You can probably guess where I’m going with this. Should Dr. A rape his FSCAS patients?

I think it’s hard to answer anything but CHRIST, NO! to this one. The harm of rape is so intrusive and severe that any possible benefits to its victims simply do not count against the harm that may be sustained. It is not conscionable that one person should be raped to provide a pure benefit to even 999 others. (Note, however, that it may be moral to allow the rape of one person in order to prevent extreme harm to an enormous number of others.) Both those who identify as consequentialists and those who subscribe to a more deontological perspective would likely share this conclusion (though some more extreme consequentialists would not).

I have highlighted the common intuition that, in the case of a serious violation or harm, the possible benefits do not count against the possible harms (in an essay about dosing someone with ecstasy against his will – see Inflicting Harm and Inflicting Pleasure on Strangers). My correspondent Arthur Tilley points out that there is a limit to this intuition, however. While the intuition about the ecstasy case is strong, he says, “we probably can’t say that doing nothing is ALWAYS better than taking a (teeny tiny) chance at doing harm.” His example:

Consider my setting up a cookie stand by the side of the road and offering free cookies to passersby. It is probably reasonable to
assume that a percentage of the population (one not nearly as high as the percentage that doesn’t like being dosed, but still nonzero) has some sort of phobia of cookies or aversion to being offered free things.

But it seems that in these cases where the probability of harm is really low, the action (in this case, having the cookie stand) is morally permissible.

Arthur’s insightful example illustrates that, though the intuition that inflicting serious harm to strangers cannot be offset by providing them pleasure, taking a chance on inflicting minor harm to strangers can definitely be balanced by the probability that one will do them good. How could we live otherwise, since all actions or inactions entail some possible unconsented harm? The morally restricted action is one that will produce serious or especially intrusive harm.

One antinatalist argument, propounded by Seana Shiffrin, is based on just this intuition: that, while it is fine to inflict harm on a stranger in order to prevent greater harm (e.g., to break his arm in order to rescue him from a burning car), it is not permissible to inflict harm on a stranger in order to provide a pure benefit.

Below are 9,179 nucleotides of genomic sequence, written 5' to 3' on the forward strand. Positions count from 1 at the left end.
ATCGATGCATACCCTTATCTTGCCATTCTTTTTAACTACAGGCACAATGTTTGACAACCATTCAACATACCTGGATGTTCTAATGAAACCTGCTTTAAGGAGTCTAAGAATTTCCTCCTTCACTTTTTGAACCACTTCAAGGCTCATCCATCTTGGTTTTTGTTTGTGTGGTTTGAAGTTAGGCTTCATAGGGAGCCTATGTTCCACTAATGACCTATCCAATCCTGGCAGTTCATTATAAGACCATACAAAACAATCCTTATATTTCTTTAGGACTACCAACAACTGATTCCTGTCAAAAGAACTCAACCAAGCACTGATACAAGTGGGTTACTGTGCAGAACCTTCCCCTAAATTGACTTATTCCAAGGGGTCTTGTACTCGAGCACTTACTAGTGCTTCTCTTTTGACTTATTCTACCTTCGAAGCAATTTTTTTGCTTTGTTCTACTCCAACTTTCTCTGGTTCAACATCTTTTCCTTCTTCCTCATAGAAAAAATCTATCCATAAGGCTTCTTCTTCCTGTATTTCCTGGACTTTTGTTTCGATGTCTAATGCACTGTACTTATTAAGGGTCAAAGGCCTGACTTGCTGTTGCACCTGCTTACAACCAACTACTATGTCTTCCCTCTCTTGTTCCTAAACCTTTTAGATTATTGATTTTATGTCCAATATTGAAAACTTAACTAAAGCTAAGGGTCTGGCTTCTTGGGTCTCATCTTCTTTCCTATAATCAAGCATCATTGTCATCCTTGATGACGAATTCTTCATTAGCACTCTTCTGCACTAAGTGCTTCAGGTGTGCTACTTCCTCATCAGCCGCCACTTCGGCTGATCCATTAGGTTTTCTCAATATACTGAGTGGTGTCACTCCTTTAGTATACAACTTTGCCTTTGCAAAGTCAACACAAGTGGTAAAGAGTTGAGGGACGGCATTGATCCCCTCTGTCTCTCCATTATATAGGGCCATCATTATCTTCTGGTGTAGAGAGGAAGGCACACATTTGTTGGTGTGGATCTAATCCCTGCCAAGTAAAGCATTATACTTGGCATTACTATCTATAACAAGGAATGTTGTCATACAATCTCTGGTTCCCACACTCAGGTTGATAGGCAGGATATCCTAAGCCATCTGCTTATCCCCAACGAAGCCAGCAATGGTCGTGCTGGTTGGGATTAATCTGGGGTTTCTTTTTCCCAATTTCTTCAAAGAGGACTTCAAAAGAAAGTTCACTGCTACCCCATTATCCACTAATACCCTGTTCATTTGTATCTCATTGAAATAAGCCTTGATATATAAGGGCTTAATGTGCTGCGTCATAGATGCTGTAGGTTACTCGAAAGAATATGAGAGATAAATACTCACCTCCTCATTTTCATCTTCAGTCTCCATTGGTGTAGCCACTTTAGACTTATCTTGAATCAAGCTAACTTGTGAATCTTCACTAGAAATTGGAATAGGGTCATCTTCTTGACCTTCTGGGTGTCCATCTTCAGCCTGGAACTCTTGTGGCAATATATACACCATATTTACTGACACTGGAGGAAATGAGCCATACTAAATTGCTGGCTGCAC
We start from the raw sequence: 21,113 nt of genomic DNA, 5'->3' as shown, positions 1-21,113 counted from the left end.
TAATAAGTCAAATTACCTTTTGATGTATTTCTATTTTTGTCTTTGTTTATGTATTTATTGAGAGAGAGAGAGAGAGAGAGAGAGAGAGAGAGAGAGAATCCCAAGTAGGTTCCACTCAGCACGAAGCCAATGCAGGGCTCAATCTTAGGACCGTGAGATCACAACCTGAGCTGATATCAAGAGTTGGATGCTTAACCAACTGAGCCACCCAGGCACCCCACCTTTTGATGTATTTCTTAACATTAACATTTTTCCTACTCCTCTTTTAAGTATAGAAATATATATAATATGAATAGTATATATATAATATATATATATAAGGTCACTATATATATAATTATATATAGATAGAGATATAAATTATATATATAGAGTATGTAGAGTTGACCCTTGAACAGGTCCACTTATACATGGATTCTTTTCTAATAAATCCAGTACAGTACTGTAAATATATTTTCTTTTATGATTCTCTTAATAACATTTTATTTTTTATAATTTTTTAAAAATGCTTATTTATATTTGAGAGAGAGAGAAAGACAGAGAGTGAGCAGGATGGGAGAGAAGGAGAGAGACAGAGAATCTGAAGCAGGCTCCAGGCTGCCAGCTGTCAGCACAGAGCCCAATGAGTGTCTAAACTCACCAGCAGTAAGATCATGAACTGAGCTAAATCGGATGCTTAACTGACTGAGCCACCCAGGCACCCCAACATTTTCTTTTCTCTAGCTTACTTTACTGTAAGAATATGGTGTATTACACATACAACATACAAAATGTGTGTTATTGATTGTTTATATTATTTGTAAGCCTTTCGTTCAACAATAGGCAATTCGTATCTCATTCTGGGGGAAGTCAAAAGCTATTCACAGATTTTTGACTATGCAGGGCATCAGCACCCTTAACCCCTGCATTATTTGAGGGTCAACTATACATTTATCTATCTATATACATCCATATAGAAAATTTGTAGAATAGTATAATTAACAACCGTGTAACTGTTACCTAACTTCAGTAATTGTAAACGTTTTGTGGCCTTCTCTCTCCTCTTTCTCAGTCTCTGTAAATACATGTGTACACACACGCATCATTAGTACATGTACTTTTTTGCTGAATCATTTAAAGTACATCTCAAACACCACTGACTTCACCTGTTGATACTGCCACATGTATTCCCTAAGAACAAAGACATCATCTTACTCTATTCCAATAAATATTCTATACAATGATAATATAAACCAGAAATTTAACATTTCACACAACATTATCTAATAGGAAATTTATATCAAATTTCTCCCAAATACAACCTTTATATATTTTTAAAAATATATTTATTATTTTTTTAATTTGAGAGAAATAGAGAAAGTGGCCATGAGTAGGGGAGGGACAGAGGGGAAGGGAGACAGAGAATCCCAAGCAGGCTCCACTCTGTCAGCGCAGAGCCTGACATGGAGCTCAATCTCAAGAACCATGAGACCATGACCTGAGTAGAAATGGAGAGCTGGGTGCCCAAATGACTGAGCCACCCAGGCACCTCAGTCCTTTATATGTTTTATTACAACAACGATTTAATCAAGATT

A major, though often unspoken, point of contention between pronatalists and antinatalists is what counts as harm. Pronatalists often only admit that harm has occurred through procreation if, on balance, the person brought into existence finds his life not worth living. Since most people report finding their lives worthwhile, to a pronatalist, the risk of “harm” in bringing a being into existence is slight.

Antinatalists, on the other hand, recognize as harm all suffering inflicted on a being who is brought into existence – pain, hunger, unrequited love, violence, sickness, aging, and ultimately death. Most lives include positive aspects such as pleasure, love, and a sense of meaning – but the persons experiencing these benefits also experience extreme harm – at the very least, the harm of death.

Dr. A may not chance inflicting the harm of rape on a patient in order to likely provide her with pleasure and increased quality of life. It follows that, since the harm of life (separate from its pleasure and meaning) is so serious and so great, it may not be inflicted on a person in order to provide him with a pure benefit (that is, the pleasure and meaning of life). The harm of life is not slight or unlikely. It is extremely great. The pleasures and benefits are also likely and extremely great; what I wish to illustrate is that, in similar cases, that simply does not matter.

Written by Sister Y

May 1, 2009 at 2:54 am